Making withdrawals from your RRIF

Two key decisions you have to make with a RRIF are how much money to take out and when. While there is a minimum amount you have to take out each year, there is no maximum amount. All withdrawals are fully taxable.

Withdrawing the minimum amount

You have to start withdrawing money from your RRIF in the year after you open it. The federal government sets the minimum amount you must take out of your RRIF every year. It’s based on a percentage of the value of your RRIF.

Here’s how it works:

  • The minimum amount increases as you get older.
  • If your spouse is younger than you, you can use their age to calculate your minimum amount. The lower the age, the lower the minimum amount and the less income tax you’ll pay on the withdrawals.
  • You can choose to make regular monthly, quarterly, semi-annual or annual withdrawals.
  • All withdrawals are fully taxable.
Using your spouse’s age for the minimum amount

If your spouse is younger than you, you can use their age to calculate your minimum amount. This is a good strategy if you have other sources of income and want to leave your money in your RRIF for as long as possible. You don’t have to have a spousal RRIF or name your spouse as the RRIF beneficiary to use their age for your minimum amount. But you must tell your financial institution that you’re doing so before you make your first RRIF withdrawal. And you can’t change your mind later.

How the minimum amount is calculated

The 2015 federal budget included new minimum RRIF withdrawals. These changes allow seniors to keep more of their savings to grow in their RRIF accounts tax-deferred, and the new minimums also reflect Canadians’ increasing life spans.

Age on January 1 Minimum amount (up to December 31, 2014) Minimum amount (as of January 1, 2015)*
 70 and under Calculated as 1/(90 – age)

For example, at age 65:
1/(90 – 65) = 4.00%

Calculated as 1/(90 – age)

For example, at age 65:
1/(90 – 65) = 4.00%

 71 7.38%  5.28%
72 7.48% 5.40%
73 7.59% 5.53%
74 7.71% 5.67%
75 7.85% 5.82%
76 7.99% 5.98%
77 8.15% 6.17%
78 8.33% 6.36%
79 8.53% 6.58%
80 8.75% 6.82%
81 8.99% 7.08%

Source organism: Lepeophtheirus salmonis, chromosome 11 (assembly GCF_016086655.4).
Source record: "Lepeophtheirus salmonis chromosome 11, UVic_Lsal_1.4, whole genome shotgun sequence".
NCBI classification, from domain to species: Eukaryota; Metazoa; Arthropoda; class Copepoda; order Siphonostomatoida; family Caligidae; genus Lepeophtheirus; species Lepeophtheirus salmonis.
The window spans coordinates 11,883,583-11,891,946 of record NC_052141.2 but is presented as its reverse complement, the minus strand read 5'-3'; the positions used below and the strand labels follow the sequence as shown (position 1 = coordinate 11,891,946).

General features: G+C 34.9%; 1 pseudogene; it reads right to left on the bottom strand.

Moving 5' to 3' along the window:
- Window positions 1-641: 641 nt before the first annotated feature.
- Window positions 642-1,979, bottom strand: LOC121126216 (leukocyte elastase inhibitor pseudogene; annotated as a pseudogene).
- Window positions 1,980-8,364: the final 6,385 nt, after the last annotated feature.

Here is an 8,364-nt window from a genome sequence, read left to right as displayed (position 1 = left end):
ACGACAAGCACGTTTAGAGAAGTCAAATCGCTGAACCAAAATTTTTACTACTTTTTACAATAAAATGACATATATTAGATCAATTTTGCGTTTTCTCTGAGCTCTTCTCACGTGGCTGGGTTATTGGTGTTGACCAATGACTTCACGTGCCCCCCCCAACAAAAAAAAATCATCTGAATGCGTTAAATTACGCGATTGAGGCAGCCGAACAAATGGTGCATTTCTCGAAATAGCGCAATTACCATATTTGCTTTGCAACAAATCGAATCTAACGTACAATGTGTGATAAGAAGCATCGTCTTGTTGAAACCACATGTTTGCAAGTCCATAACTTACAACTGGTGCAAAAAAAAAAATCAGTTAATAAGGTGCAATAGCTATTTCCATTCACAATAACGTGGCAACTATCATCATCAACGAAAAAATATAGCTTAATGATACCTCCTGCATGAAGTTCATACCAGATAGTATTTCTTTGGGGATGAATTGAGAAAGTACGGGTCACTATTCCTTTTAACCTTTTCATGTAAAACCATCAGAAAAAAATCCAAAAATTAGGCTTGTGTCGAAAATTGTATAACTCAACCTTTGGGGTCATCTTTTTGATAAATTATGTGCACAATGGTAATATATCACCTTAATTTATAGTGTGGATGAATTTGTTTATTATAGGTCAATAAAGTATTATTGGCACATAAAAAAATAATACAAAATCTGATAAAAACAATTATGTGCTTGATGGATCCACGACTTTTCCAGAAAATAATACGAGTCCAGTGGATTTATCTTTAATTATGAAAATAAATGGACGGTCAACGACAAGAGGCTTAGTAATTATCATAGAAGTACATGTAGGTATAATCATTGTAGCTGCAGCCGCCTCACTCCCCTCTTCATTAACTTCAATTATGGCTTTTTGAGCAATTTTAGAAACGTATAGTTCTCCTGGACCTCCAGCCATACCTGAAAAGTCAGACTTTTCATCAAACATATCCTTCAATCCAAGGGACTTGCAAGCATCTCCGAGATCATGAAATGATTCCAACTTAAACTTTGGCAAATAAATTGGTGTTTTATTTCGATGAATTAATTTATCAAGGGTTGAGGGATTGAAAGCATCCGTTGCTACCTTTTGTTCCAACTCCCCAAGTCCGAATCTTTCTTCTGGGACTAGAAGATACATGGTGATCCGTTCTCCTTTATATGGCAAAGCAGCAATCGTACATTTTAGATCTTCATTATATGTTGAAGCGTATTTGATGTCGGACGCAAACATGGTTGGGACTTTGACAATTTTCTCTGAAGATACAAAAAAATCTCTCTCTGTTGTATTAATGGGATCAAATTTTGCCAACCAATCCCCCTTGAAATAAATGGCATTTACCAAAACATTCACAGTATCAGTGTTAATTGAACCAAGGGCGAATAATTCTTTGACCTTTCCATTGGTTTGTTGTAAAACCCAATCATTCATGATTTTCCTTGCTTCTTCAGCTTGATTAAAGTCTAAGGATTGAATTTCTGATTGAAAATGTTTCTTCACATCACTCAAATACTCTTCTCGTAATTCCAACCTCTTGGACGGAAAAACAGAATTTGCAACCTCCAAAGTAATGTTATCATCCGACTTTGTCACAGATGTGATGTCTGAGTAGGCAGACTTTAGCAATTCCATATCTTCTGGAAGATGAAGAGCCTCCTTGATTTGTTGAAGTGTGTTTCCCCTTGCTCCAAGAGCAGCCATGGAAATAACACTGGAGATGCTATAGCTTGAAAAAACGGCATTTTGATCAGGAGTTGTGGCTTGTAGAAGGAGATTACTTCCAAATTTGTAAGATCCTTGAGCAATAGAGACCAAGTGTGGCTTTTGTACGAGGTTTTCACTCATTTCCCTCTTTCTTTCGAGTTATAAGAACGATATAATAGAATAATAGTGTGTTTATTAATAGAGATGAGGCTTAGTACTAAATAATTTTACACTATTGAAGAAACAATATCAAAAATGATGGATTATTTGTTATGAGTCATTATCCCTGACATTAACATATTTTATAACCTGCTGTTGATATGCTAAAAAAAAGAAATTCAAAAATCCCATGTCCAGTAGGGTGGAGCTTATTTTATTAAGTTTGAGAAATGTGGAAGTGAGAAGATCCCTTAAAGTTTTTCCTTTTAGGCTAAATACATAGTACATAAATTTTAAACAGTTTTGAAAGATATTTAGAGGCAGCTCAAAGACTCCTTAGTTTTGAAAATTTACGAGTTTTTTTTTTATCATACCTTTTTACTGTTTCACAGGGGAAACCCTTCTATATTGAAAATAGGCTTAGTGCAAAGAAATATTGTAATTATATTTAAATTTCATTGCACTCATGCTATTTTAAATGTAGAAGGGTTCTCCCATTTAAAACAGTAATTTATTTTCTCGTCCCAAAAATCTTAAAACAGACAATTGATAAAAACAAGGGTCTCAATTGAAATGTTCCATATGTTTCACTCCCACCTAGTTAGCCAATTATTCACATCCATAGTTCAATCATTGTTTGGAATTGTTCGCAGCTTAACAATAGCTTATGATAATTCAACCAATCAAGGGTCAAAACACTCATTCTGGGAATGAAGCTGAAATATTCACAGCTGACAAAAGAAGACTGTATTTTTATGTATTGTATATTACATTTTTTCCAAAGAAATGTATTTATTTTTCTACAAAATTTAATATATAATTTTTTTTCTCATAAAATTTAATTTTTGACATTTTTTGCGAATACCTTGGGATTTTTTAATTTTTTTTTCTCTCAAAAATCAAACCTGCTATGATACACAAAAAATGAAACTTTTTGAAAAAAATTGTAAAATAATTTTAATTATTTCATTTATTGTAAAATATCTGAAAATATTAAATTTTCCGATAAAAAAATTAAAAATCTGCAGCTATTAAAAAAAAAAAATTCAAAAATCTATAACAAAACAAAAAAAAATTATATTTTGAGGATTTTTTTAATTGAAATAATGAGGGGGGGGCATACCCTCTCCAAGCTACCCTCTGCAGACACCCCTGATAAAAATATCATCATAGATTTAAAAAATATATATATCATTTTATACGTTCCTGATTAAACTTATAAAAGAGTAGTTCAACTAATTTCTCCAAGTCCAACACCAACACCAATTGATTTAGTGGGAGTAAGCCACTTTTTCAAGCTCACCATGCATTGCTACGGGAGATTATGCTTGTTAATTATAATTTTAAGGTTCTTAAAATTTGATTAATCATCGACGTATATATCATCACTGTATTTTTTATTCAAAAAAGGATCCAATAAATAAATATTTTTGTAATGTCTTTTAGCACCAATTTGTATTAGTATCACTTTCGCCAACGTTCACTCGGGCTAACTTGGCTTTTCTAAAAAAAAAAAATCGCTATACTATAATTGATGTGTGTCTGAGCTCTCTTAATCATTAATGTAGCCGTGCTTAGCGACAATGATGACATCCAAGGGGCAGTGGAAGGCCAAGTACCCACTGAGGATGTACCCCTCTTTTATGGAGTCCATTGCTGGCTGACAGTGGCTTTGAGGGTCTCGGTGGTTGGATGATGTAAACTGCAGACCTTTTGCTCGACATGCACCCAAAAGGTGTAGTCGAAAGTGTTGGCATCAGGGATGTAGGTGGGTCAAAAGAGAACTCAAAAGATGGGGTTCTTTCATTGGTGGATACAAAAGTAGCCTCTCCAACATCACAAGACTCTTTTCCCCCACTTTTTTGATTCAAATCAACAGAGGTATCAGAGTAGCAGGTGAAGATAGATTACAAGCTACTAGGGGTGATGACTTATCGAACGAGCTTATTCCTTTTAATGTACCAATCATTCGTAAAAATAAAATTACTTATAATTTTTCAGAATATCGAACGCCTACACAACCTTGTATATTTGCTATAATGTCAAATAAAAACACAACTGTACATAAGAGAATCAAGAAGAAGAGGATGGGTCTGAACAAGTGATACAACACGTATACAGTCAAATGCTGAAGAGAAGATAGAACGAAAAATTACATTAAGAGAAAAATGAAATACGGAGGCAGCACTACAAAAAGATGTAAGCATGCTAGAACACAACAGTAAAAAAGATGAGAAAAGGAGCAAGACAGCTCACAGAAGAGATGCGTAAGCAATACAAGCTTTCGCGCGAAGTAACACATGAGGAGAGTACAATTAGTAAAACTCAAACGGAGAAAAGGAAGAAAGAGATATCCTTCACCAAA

82 9.27% 7.38%
83 9.58% 7.71%
84 9.93% 8.08%
85 10.33% 8.51%
86 10.79% 8.99%
87 11.33% 9.55%
88 11.96% 10.21%
89 12.71% 10.99%
90 13.62% 11.92%
91 14.73% 13.06%
92 16.12% 14.49%
93 17.92% 16.34%
94 20.00% 18.79%
95+ 20.00% 20.00%

*The minimum withdrawal amount is based on the value of your RRIF on December 31 of the previous year.

Example – On January 1, 2015 you were 82. The value of your RRIF on December 31, 2014 was $200,000. Based on the previous 9.27% minimum withdrawal amount, you would have had to withdraw at least $18,540. Based on the new minimum withdrawal amount of 7.38%, you must withdraw at least $14,760 in 2015. This means you can leave an additional $3,780 in your RRIF to continue to grow tax-deferred.

Under the new rules for 2015, when you reach age 95, the minimum amount remains at 20% until your RRIF is used up.

If you take out more than the minimum amount

You can take out as much as you need every year from your RRIF, but there are tax considerations.

Here’s how it works:

  • There is no maximum withdrawal limit.
  • All withdrawals are fully taxable.
  • If you take out more than the minimum amount, you’ll also pay withholding tax on the excess amount. Your financial institution will hold back an amount, based on the withholding tax rates, and pay it directly to the government on your behalf.

Withholding tax rates

Amount in excess of the minimum amount Withholding tax rate (except in Quebec)
Up to $5,000 10%
Between $5,000 and $15,000 20%
More than $15,000 30%

Withholding tax rates are different for taxpayers in Quebec. Learn more about withholding rates in Quebec.

Even though withholding tax is deducted from withdrawals that exceed the minimum amount, you may still owe more tax later when you file your tax return. It depends on your total income and tax situation.

Taking your withdrawals “in kind”

If you don’t need the income from your RRIF right away, you don’t have to take your minimum amount in cash. Instead, you may be able to transfer the investments directly to a non-registered account or TFSA (if you have contribution room). This is known as an “in kind” withdrawal. It usually works best with mutual funds, stocks and bonds. A GIC can be transferred in kind only if it is “transferable and assignable”.

Example – Let’s say your minimum amount is $4,000. If your RRIF has $4,000 worth of mutual fund units, you could transfer those units to a non-registered mutual fund account.

Here’s how it works:

  • You avoid any redemption fees because you’re not selling the units. But you may have to pay a transfer fee.
  • You don’t have to pay withholding taxWithholding tax Tax that comes off your pay or other income and goes to the government before you get any money.+ read full definition because you’re only withdrawing the minimum amount from your RRIF.
  • Like any RRIF withdrawal, you’ll have to include the $4,000 withdrawal in your income when you file your taxTax A fee the government charges on income, property, and sales. The money goes to finance government programs and other costs.+ read full definition return.

Key point

If you withdraw as little as possible in the early years of your RRIFRRIF See Registered Retirement Income Fund.+ read full definition, your savings will last longer. That’s because more of your money will stay in the RRIF and grow tax free until you take it out.


You’ll pay withholding tax on any withdrawals from your RRIF that exceed the minimum amount set by the government.

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